Nearly a year ago, maybe a bit more -- I can't recall -- a young man lowered himself into the orange-upholstered chair facing my desk. He had come to me by way of a former client who had sat in a courtroom, on a matter unrelated to the service I had performed for him, and observed as this young man tried to represent himself in a status conference on a paternity matter in Jackson County. My client stopped the fellow outside of the courtroom and offered him my telephone number. Call my lawyer, said my client. You need the kind of help she can give.

That afternoon, the young man and his mother visited me. He wore a T-shirt and P-coat, above nondescript work pants. Red circles rimmed his eyes, and he held his arms close to his chest as he spoke in low tones about the little girl, born of a brief relationship, for whose support he paid without being allowed much contact with her.

I sensed an unspoken story. How old is she, I asked. Four, said his mother, from the second client chair, and I briefly turned my gaze in her direction. But hers was not the tale that I needed told, and I looked back at her son. I waited.

When he spoke, I strained to hear his words. I've been in Iraq, he said, without elaboration. I glanced down at the creased papers that his mother had pulled from her purse. I thought about the Service Members Relief Act, and the rights he might have under that statute, and the snowball's chance in hell that he would have had to enforce those rights, as the clock kept ticking on his time to respond to the mother's two-pronged attack: Administrative child support request; circuit court petition to adjudicate paternity in which she sought sole custody and limited rights of visitation for this lonely soldier.

We talked about the proceeding, and I took his mother's slowly-written check for my initial fee. I showed him the method in which our state calculates child support, a misguided formula that wrongly presumes that two people living apart have spend the same amount to raise a child that they might budget if their two incomes really combined to support a single household. I gestured to the space in which some mindless child support technician had inserted his pre-discharge pay, and talked about percentages, and overnight parenting credits, and the cost of health insurance. I felt my voice trailing, until I ran out of words, and the three of us sat entangled in the heavy morass of my depiction of reality.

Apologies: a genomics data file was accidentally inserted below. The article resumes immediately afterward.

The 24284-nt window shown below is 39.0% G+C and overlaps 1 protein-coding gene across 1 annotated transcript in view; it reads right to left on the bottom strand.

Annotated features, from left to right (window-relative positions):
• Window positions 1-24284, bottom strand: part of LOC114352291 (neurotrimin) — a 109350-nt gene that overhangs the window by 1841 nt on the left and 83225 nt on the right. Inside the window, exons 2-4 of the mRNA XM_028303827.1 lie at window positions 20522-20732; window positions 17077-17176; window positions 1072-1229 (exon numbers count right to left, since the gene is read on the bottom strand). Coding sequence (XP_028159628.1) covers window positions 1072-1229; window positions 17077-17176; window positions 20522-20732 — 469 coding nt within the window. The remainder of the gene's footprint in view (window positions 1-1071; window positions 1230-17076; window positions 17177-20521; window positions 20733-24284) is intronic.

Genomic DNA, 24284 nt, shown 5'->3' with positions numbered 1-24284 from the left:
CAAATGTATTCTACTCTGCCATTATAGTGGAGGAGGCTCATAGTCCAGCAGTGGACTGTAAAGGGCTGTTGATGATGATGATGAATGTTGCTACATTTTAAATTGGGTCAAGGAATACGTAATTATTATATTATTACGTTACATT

He looked at me across the oak expanse of my desk, and did not blink for several long seconds. Then he turned his head toward the weak light of a winter window. I don't have a job, he finally said, in a tone so close to inaudible that I might have imagined it. How can I pay that much money?

I shuffled the papers, and moved my coffee cup to a place less useful than the one it had been occupying. I shot a glance towards his mother, and another toward the closed door, before replying. What did the Army train you to do? I asked.

He did not reply at first. I repeated the question, raising my voice a bit to project over the sound of his mother's muffled sniffles. His head slowly rotated towards the smug seat in which I sat, and he said, with no remorse, no lament, and very little tone at all: What the Army trained me to do, no private employer needs.